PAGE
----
At Leslie Bennetts' "debate" with Elissa Schappell about her book The Feminine Mistake at the New York Public Library on Tuesday night, there wasn't a lot of dissent in the room. After all, to most of us, Bennett's thesis—that women risk their financial wellbeing and that of their children by becoming "stay at home moms"—seems like the purest common sense. But there was dissent out there, Bennetts told us: She was getting "beaten up by the blogosphere." It turns out that stay at home moms don't like it when you seem to imply that their life plan is a "mistake," and the thing about stay at home moms is, they have a lot of spare computer time (see: UrbanBaby). But despite the fact that the idea of a "debate" between Schappell and Bennetts (pals, moms, Vanity Fair contributing editors both) was as contrived as the latter half of Dana Vachon's novel, we did learn some things from their conversation. First thing: Leslie Bennetts is a badass.
This trait didn't get much of a workout as Bennett answered Schappell's incisive questions, which ran along the lines of, "Right, now talk about that a little bit," and "Is it true that [working women] live longer and are happier?" But when it came time for the Q&A—a traditionally fraught time at any NYPL event, as middle-aged people who miss college very badly compete to make pleading eye contact with the beleagured assistant who controls the mic—someone finally dared to disagree. Guess what? He was a man! One of the five men in the room. ("It's like yoga," one woman had whispered as the room filled.)
Anyway, the man asked Bennetts a kind of rude-seeming question about divorce law. He had some sort of European accent, or maybe he was drunk. He was young, besuited, and sort of good looking in a sleazy "I would neg you as a hitting-on tactic" way, and he was there with a heavily made up young lady who smirked throughout the program as if the terrible things that Bennetts mentioned—the "carnage" in suburbia as husbands leave their wives of twenty years with a year's alimony and no marketable skills, the mothers with nothing better to do than hover over their grown-up children's lives—would never have anything to do with her. Bennetts shut this twatty couple down handily, refuting whatever his point was with a handful of pertinent statistics. She's great at that!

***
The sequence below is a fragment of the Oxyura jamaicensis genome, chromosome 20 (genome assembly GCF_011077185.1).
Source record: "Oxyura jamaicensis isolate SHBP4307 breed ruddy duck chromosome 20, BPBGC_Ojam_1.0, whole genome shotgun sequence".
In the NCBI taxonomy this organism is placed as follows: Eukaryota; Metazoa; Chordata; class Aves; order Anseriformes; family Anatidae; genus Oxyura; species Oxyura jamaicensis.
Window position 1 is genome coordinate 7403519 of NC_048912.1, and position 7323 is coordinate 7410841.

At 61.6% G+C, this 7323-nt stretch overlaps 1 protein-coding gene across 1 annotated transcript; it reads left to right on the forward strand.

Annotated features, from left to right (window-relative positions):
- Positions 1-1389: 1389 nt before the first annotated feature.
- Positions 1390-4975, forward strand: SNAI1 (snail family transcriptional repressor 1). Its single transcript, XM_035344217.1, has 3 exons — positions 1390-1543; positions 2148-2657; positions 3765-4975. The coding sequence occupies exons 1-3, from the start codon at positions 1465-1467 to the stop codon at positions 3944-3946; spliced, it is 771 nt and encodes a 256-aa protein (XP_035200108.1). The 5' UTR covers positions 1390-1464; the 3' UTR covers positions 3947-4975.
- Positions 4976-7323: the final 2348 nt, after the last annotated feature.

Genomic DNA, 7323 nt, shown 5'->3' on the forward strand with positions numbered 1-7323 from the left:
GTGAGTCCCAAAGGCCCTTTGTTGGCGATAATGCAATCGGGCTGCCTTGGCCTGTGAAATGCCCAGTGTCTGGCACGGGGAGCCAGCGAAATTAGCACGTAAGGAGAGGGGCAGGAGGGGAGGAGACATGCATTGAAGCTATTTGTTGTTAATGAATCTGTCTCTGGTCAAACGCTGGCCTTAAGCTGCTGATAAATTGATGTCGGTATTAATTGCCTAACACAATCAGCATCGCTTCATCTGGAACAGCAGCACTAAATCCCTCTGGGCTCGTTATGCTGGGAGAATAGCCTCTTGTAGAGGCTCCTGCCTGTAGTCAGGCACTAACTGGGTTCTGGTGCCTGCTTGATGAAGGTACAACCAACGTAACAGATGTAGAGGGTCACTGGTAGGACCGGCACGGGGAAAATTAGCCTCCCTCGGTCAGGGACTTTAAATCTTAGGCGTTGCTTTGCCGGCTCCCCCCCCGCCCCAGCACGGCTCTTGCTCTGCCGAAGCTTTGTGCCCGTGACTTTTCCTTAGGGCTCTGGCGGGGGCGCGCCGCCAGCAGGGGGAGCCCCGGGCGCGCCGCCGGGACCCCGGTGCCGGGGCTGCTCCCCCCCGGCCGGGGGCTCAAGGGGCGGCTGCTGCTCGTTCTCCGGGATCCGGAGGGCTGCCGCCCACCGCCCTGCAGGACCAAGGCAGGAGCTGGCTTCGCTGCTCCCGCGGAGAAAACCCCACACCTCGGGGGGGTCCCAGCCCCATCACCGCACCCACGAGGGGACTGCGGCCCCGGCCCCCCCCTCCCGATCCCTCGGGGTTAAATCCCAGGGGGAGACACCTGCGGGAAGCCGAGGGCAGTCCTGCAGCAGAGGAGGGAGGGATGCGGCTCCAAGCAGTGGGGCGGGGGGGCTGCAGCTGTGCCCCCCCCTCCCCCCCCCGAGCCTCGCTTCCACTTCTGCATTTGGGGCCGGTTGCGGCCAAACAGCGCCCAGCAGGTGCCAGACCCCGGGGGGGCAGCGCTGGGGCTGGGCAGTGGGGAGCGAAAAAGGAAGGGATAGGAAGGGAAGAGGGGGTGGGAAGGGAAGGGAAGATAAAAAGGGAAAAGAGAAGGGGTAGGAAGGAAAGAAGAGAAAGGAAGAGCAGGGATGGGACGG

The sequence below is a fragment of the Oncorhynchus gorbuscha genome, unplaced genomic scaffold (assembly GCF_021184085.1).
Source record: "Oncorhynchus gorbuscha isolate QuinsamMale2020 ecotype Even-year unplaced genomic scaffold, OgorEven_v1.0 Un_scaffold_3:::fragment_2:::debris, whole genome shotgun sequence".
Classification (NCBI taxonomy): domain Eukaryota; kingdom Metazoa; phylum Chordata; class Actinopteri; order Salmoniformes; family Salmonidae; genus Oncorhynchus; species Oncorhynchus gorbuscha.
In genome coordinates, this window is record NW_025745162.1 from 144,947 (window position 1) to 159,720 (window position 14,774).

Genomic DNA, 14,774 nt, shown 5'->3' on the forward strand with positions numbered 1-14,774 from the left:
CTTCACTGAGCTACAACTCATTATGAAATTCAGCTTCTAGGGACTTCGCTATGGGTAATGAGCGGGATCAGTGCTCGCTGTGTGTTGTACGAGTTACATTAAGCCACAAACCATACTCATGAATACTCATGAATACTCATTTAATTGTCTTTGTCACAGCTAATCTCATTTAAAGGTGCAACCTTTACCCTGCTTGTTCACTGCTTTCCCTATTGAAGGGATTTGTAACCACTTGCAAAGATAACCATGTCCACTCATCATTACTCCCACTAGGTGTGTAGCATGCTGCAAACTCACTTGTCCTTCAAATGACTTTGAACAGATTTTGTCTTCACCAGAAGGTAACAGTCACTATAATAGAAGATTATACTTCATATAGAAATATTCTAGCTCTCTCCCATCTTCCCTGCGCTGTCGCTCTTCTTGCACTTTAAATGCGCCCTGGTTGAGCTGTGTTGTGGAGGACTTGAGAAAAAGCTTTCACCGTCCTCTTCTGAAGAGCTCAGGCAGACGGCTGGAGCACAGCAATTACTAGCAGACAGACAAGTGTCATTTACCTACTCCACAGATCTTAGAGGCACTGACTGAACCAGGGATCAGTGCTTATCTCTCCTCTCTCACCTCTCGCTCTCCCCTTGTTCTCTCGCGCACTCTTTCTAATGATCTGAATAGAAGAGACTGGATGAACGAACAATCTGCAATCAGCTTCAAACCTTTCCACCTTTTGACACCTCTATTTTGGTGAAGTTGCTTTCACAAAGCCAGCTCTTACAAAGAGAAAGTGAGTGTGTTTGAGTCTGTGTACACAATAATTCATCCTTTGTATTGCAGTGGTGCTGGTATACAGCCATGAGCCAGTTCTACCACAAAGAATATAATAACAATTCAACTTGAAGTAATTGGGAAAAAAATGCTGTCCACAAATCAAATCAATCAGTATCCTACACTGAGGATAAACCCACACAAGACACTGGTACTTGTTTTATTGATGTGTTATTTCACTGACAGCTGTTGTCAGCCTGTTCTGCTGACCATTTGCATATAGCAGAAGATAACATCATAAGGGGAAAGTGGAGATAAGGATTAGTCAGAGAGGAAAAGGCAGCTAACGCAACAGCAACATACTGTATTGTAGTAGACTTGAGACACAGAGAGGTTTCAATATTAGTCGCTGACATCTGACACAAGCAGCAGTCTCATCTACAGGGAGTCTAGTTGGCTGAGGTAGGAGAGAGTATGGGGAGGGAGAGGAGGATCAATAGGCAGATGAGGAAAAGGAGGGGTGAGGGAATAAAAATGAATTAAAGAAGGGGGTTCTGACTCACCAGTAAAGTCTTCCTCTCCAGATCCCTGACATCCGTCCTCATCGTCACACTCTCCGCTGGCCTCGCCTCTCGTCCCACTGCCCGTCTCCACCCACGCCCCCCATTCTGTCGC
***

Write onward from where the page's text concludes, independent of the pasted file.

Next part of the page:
She's also great with the inspirational quotes. A few favorites: "Is it news that women who have never found anything meaningful to do with their lives view men as a meal ticket?" And: "Being responsible for your own destiny removes all the fear." Or: "Success changes you. Work changes you. You become a different person. You become a stronger person." One least favorite, though: "This has nothing to do with feminism."
Say what? Bennetts actually said this several times. While we understand why she feels that she needs to hide the pill of her book's message in the applesauce of not-feminism, we wish she didn't feel that she had to. Saying that women should stay in the workforce for purely economic reasons really isn't news, but saying that everyone should work because work is important for our souls and identities is, and the thing is, the "blogosphere" will beat you up either way. It's not like it has anything better to do.